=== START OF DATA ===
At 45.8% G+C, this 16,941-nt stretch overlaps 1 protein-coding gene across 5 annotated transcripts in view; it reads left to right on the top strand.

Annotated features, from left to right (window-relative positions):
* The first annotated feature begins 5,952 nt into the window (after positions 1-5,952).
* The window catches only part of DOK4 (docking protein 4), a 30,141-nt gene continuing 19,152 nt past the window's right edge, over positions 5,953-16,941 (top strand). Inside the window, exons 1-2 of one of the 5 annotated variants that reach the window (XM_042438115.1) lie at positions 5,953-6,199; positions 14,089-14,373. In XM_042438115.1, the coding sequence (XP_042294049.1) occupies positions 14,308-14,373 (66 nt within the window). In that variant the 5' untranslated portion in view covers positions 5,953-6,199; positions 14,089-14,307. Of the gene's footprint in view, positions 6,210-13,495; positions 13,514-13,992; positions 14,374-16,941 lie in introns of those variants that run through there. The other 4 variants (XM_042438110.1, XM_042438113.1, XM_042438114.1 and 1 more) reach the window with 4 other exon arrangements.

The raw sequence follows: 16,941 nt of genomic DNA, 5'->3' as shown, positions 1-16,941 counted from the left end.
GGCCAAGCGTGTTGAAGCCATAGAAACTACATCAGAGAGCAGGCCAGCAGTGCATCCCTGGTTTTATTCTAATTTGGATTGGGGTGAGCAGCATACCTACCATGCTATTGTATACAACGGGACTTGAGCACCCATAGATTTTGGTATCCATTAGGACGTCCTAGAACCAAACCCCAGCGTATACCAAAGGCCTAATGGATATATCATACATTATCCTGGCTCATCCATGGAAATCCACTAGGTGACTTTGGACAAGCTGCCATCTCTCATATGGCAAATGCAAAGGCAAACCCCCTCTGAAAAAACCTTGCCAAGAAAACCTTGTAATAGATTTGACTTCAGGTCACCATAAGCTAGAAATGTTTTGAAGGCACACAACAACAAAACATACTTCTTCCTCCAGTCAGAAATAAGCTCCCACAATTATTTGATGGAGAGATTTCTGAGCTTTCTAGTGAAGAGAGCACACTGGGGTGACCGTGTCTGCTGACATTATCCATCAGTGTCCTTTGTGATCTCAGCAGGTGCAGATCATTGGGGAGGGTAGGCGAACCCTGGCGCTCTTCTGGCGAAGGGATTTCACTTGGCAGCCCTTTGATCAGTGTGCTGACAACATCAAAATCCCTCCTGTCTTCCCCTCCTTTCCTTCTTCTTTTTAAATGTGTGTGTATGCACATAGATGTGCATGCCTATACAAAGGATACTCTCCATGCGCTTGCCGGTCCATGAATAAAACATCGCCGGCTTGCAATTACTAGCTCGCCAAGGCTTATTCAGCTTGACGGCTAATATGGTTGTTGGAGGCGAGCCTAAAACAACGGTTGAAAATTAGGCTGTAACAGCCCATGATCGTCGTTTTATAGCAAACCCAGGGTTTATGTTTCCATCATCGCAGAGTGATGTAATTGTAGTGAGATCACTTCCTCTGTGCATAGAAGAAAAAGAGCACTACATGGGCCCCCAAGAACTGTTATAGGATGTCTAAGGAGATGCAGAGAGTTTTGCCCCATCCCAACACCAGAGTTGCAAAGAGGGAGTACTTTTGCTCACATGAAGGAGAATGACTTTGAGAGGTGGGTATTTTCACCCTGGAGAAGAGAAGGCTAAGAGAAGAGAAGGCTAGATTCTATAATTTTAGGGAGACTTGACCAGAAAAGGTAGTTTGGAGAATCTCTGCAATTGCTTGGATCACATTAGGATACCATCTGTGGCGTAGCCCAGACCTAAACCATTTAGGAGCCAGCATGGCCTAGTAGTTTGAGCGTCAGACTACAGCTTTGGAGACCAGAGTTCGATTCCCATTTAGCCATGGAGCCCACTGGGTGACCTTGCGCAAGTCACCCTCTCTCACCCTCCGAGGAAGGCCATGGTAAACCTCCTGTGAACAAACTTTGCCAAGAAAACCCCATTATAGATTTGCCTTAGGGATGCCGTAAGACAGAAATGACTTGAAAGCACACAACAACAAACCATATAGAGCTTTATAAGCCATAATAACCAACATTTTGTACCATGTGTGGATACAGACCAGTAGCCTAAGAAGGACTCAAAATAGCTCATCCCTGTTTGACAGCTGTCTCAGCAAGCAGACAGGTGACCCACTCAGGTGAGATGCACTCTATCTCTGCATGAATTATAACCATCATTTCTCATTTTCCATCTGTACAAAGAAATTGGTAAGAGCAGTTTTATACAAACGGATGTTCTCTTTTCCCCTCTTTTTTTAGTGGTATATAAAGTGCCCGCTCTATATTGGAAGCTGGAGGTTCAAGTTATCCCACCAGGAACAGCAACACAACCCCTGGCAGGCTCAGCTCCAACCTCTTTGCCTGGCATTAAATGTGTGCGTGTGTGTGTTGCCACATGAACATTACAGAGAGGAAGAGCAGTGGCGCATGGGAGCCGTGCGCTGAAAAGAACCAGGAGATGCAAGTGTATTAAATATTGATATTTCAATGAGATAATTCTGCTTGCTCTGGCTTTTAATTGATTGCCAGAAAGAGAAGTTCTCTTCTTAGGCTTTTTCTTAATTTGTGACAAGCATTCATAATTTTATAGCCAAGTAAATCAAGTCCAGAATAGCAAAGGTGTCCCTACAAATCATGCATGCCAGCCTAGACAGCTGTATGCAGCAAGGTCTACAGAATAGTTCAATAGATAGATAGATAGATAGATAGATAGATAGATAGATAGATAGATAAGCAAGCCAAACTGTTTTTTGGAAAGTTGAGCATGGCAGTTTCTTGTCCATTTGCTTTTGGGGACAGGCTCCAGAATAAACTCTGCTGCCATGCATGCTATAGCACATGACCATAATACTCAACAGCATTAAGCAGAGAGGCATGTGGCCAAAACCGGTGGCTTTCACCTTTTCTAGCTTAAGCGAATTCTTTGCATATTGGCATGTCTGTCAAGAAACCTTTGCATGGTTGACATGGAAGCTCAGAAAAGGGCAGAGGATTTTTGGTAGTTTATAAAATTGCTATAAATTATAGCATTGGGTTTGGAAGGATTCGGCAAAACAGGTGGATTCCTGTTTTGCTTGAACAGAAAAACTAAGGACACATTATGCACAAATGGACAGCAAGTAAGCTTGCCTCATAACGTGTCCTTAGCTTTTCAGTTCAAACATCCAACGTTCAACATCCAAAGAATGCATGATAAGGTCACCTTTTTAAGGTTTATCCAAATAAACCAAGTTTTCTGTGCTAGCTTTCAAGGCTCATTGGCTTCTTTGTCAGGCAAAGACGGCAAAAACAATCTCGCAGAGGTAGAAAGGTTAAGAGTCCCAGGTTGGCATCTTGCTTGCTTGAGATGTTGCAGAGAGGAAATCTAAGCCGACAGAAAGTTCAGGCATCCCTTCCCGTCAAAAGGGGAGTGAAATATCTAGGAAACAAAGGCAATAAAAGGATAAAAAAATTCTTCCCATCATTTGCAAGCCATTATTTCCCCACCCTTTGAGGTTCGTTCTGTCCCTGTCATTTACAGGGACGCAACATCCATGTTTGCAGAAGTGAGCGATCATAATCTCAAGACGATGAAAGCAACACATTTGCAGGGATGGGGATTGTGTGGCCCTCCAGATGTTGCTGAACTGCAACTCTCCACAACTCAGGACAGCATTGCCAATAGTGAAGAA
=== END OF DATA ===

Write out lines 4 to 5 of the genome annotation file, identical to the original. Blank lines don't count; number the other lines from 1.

* The window catches only part of DOK4 (docking protein 4), a 30,141-nt gene continuing 19,152 nt past the window's right edge, over positions 5,953-16,941 (top strand). Inside the window, exons 1-2 of one of the 5 annotated variants that reach the window (XM_042438115.1) lie at positions 5,953-6,199; positions 14,089-14,373. In XM_042438115.1, the coding sequence (XP_042294049.1) occupies positions 14,308-14,373 (66 nt within the window). In that variant the 5' untranslated portion in view covers positions 5,953-6,199; positions 14,089-14,307. Of the gene's footprint in view, positions 6,210-13,495; positions 13,514-13,992; positions 14,374-16,941 lie in introns of those variants that run through there. The other 4 variants (XM_042438110.1, XM_042438113.1, XM_042438114.1 and 1 more) reach the window with 4 other exon arrangements.

The raw sequence follows: 16,941 nt of genomic DNA, 5'->3' as shown, positions 1-16,941 counted from the left end.